OCTOBER 23, 2015
I used to always rewatch at least the previous entry of a franchise before heading out for a new sequel, if not a few of them if the series had been going long enough. However, time does not allow for such things anymore, and usually I'm lucky if I even find time to skim the films' Wikipedia entries beforehand. But I was asked to moderate a Q&A for the first Paranormal Activity just two nights ago, giving me my first viewing of the original/best film in the series in probably 4 years, and I spent a good chunk of that viewing wondering how in just six years it went from a series that worked because it was so simple (and largely believable) to one that was in 3D and promised to explain all of the "mythology" that had been building over the previous four sequels. Paranormal Activity: The Ghost Dimension retains the found footage element (and the "Night #_" title cards) but is otherwise unrecognizable as a followup to that perfectly simple and effective film - and hits a new low for a franchise that hadn't been exactly knocking it out of the park lately.
Based on the grosses for the last two films, maybe some of you haven't kept up with this convoluted and increasingly uninteresting saga, but if you're in the mood to return to its world I have some good news for you - the only ones you really need to see are the first and third films, which are also the best. As this is the last one (they say, though tracking suggests that the box office won't be strong enough for them to change their minds) we will apparently never get any explanations for the unanswered questions from Paranormal Activity 4 (no expensive fork backstory!) or The Marked Ones, as those films are barely acknowledged (Hunter makes a brief appearance, and since there's a magic door I guess we can count it as a callback to Marked Ones' climax). Katie only appears as a little girl, leaving Katie Featherston completely out of this one for the first time - a bizarre choice considering its supposed position as the series closer. At this point it's more or less for fans only - why not give them one last scene with the series' most prominent player? It'd be like sending Jason to hell in a movie where he barely appear- oh, wait.
Anyway, the movie takes place in 2013 and focuses on the family that lives in a brand new (and impossibly gorgeous) home that, as we learn around halfway through, was built on the spot where Katie and Kristy's home was, before it burned down. While setting up Christmas decorations (and filming themselves doing it, even though it seems like the sort of task that would be easier to do with two hands) they find a box that doesn't belong to them, and wouldn't you know it - it contains an ancient video camera and the box of tapes that we first saw in PA3. Tapes get watched, freaky shit starts happening, more cameras are set up... you know how this goes by now. The trailer highlighted one of the film's few fun ideas, which is the idea that the girls on the 25 year old tapes were somehow seeing our heroes in the present and even communicating with them - but the film barely uses it. It only happens twice (and you've already seen one), so you can't help but feel kind of deflated when such moments come and go so quickly, only to be followed up by yet another two minutes of watching everyone sleep via multiple camera angles before anything happens.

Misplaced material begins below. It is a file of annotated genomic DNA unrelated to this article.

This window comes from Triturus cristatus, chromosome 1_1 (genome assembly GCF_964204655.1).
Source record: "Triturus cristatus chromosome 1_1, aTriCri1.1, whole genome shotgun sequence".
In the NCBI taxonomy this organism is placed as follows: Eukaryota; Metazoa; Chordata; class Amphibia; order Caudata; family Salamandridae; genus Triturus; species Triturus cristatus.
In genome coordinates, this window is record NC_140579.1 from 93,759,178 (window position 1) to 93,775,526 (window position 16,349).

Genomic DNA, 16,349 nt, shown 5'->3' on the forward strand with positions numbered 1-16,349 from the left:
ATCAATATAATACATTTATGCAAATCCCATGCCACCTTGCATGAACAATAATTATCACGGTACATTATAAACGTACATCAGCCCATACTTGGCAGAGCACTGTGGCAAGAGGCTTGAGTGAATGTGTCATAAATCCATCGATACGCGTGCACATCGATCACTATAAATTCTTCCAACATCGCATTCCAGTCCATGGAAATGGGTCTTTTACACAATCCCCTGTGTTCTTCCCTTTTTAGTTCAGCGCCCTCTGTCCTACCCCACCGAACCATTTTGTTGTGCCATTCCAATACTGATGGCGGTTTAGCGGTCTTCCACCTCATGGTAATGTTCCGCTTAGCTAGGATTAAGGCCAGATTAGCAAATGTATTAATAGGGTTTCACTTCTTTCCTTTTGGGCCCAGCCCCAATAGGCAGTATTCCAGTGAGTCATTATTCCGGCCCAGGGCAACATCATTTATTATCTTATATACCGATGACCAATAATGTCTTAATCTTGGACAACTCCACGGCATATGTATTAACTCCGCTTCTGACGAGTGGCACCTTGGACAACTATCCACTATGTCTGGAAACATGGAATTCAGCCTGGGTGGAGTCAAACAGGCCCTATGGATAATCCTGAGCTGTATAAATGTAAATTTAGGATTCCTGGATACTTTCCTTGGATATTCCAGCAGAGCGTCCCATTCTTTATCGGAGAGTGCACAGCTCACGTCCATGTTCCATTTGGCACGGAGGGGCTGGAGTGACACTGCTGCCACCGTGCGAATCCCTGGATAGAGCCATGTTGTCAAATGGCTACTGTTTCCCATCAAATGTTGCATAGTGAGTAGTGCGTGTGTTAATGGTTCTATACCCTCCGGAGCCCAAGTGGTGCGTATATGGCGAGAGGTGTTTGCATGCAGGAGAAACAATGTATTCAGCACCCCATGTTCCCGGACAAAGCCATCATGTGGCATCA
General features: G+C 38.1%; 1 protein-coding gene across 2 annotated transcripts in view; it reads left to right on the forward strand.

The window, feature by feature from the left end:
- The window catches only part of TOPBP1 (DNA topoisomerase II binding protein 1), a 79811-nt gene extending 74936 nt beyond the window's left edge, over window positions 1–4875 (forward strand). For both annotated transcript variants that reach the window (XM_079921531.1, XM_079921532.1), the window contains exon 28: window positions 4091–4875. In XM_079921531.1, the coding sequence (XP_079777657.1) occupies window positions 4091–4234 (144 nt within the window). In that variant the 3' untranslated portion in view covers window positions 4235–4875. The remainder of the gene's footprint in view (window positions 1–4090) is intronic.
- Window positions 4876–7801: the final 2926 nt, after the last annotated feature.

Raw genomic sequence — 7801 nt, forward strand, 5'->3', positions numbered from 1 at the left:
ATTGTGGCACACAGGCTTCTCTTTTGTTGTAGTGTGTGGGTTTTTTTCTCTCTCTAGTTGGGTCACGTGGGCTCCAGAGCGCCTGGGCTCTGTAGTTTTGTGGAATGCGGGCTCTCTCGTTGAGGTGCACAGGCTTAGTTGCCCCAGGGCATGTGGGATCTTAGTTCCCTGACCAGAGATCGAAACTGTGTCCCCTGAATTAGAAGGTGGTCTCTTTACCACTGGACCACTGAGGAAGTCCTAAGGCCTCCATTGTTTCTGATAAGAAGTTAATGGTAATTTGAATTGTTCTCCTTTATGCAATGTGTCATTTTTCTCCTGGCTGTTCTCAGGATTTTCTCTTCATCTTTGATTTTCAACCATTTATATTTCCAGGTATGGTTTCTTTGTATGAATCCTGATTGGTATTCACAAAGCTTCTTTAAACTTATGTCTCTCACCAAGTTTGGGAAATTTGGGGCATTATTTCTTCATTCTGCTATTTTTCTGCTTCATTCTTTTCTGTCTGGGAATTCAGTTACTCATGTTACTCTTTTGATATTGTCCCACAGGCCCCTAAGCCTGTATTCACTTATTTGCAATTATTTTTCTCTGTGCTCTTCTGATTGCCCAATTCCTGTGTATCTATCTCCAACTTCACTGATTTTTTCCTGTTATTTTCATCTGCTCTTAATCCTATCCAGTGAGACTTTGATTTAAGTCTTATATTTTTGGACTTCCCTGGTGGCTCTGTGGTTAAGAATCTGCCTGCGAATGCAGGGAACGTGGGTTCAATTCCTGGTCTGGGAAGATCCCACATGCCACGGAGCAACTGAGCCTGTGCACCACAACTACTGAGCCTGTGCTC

The other new wrinkle for this entry is the 3D, which sounds wholly ridiculous on paper - why is a found footage movie in 3D? Better yet, HOW is a found footage movie in 3D, given that the consumer cameras these people use don't have that function. But oddly enough, it's one of the film's few bright spots, as director Gregory Plotkin wisely keeps everything flat except for when the ghost is out and about, with its floating particles and the things it's "touching" being given the extra dimension over an otherwise standard 2D image. So yeah, you're spending a giant chunk of the movie's runtime wearing 3D glasses for no reason, but at least it's movie-logical in its implementation, and gives the film most of the faint pulse that it has.
But at the same time, it's sort of representative of everything that's wrong with the movie. The first one terrified people with little more than loud bumps on the steps and a few shadows moving around - this one relies on a giant CGI black swirl to get those boo moments. On occasion Plotkin trusts in the audience's imagination - there's a fun little bit where the mom (who, in keeping with the film's attempt to remind us of 1 and 3, is once again a gorgeous brunette) sticks her head in the fireplace to get something that the spooky daughter threw in the back of it, and the unseen ghost turns the gas on - that's the stuff that works! The thing that will give you House on Haunted Hill (the remake) flashbacks - not so much. And not only is it not scary, but it also runs perpendicular to the very thing that made the original movie work: its natural believability. You could probably fool a younger audience member into thinking that the first film was a legitimate recording of a couple who got haunted, but even my infant son would recognize this one as a scripted Hollywood movie from start to finish. Recognizable actors, 3D, and CGI by no less than ILM itself will keep you from ever buying into the "reality" of the movie, which is the whole point of a POV movie in the first place. I mean, Christ, when you need the FX wizards behind Star Wars to create the scares in your Paranormal Activity movie, you're obviously doing something very wrong.